In another comment by @rooftoparyan on May 3 he describes his group as "12 NS guys" — national socialists, or Nazis — who are "all a bit younger and less experienced than me."

@rooftoparyan's Telegram handle suggests his orientation towards race war. The name is likely a play on the phrase "rooftop Koreans," referring to Korean shopkeepers who took up positions on rooftops while armed with guns during the 1992 LA riots to defend their stores from looters. Their example has been widely embraced by white supremacists, boogaloo boys and right-wing paramilitary actors, with the term "rooftop" being repurposed in various contexts to indicate a proactive tactical stance.

Further solidifying his inclination towards race war, @rooftoparyan posted in the White Lives Matter chats on April 23: "I still thank God to this day I picked up TTD." Written by William Pierce, founder of the neo-Nazi group National Alliance, the 1978 book The Turner Diaries is considered an essential text by white supremacists and serves as a blueprint for insurrection, inspiring Timothy McVeigh's bombing of the Oklahoma City federal building, among other violent attacks.

These are not ideas or aims that are likely to go down easily with the mainstream Trump supporters the white power movement seeks to recruit. While former President Donald Trump and GOP lawmakers like Rep. Marjorie Taylor Greene who have aligned themselves with him stoke white grievance, overt Nazism remains a liability for most of their supporters.

One day before his comment disclosing the impact of The Turner Diaries on his life, @rooftoparyan encapsulated the balancing act that the "White Lives Matter" white supremacists are attempting to pull off: Appeal to the mainstream while reining in the white power movement's most radioactive elements.

"Not only do we have to wake up the normies, but we have to cool off the radicals that think everything just needs to explode right now," @rooftoparyan wrote.

Later, on the same day, he reflected on the need to conceal his true beliefs while engaging with potential allies.

"The most extreme position I take openly is mass deportation and ethno-states," he wrote. "Tribalism is life. Everyone would be must better off in their own homelands."

A couple days later, @rooftoparyan would announce that he had been "kicked off all the PF servers." Previously, in the White Lives Matter chat, he had reported: "Patriot Front is in the process of suspending or outright kicking me out right now for organizing WLM in Texas. I just got into an argument with the coordinator of my area."

But he was still involved with the Proud Boys.

"PBs are cool with me organizing but won't back us up as a club," @rooftoparyan wrote. "I'm still working on them."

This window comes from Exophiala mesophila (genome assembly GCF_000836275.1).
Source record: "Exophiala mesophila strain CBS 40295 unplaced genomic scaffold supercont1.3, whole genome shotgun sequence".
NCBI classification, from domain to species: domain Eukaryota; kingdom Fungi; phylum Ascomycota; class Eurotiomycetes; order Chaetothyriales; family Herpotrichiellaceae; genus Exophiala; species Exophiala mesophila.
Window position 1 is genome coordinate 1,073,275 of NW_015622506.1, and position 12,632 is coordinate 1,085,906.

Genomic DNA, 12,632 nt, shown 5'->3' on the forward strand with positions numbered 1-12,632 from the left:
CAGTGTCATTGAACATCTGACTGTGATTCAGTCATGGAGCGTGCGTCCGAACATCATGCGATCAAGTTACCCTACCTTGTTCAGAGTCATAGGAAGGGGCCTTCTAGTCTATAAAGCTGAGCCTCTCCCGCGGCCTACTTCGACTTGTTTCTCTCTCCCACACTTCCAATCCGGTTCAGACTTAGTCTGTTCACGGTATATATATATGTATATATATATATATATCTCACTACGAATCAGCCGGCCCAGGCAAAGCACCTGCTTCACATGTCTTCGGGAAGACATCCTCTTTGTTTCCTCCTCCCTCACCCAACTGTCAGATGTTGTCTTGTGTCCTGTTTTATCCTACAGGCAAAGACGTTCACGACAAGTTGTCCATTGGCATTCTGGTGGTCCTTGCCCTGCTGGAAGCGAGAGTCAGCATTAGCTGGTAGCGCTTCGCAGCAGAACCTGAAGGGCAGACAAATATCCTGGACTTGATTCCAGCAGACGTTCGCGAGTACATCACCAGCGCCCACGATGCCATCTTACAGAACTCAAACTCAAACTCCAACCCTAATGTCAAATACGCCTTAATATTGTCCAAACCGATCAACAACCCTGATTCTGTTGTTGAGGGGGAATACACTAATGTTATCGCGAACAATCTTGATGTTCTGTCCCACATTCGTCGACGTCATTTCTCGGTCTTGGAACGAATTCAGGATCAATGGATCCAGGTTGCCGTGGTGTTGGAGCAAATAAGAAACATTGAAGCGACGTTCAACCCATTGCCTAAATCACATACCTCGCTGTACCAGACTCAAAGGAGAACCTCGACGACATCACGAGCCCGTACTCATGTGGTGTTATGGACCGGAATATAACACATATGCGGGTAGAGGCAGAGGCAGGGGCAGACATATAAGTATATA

As an organization publicly positioned as civic nationalist that is led by a man who self-identifies as Afro-Cuban, some of the Proud Boys' rank-and-file members are receptive to white power organizing. But those linkages create a liability for the leadership, which has cultivated support from the Asian-American and Latinx communities.

Jaz Searby, whose Telegram account identifies him as the president of the Proud Boys Borderland chapter, disclosed in the chats that his role as organizer of the Australia White Lives Matter rally put him at odds with others in his organization.

"I was threatened with being disavowed if I interview Tom Sewell," Searby reported, referring to the leader of the Australian neo-Nazi group National Socialist Network.

"My whole chapter quit because of it," Searby added.

After getting frozen out of Patriot Front, @rooftoparyan wanted to know how far the new White Lives Matter formation was willing to go, including openly speaking about what white supremacists call the "JQ," or the "Jewish question."

"How is WLM going to play into building up the NS community?" he asked. "Like I see how the red-pilling is working and it's definitely helping me find guys that think like me, but is WLM ever going to go full NS? Or is drawing the normies in and then pushing our literature and the JQ how we are going about it? Just curious; if that's above my level, I understand."

The response from the supreme organizer was coy, writing, "We are pro-white. That implies pro-NS. But not restrictive to."

Tacitly acknowledging that openly calling themselves Nazis isn't tenable, the leader discussed a conspiracy theory known as "white replacement" while positioning White Lives Matter as the resistance.

"I don't know if you can get more NS than this anyway, even if you don't label it," they said.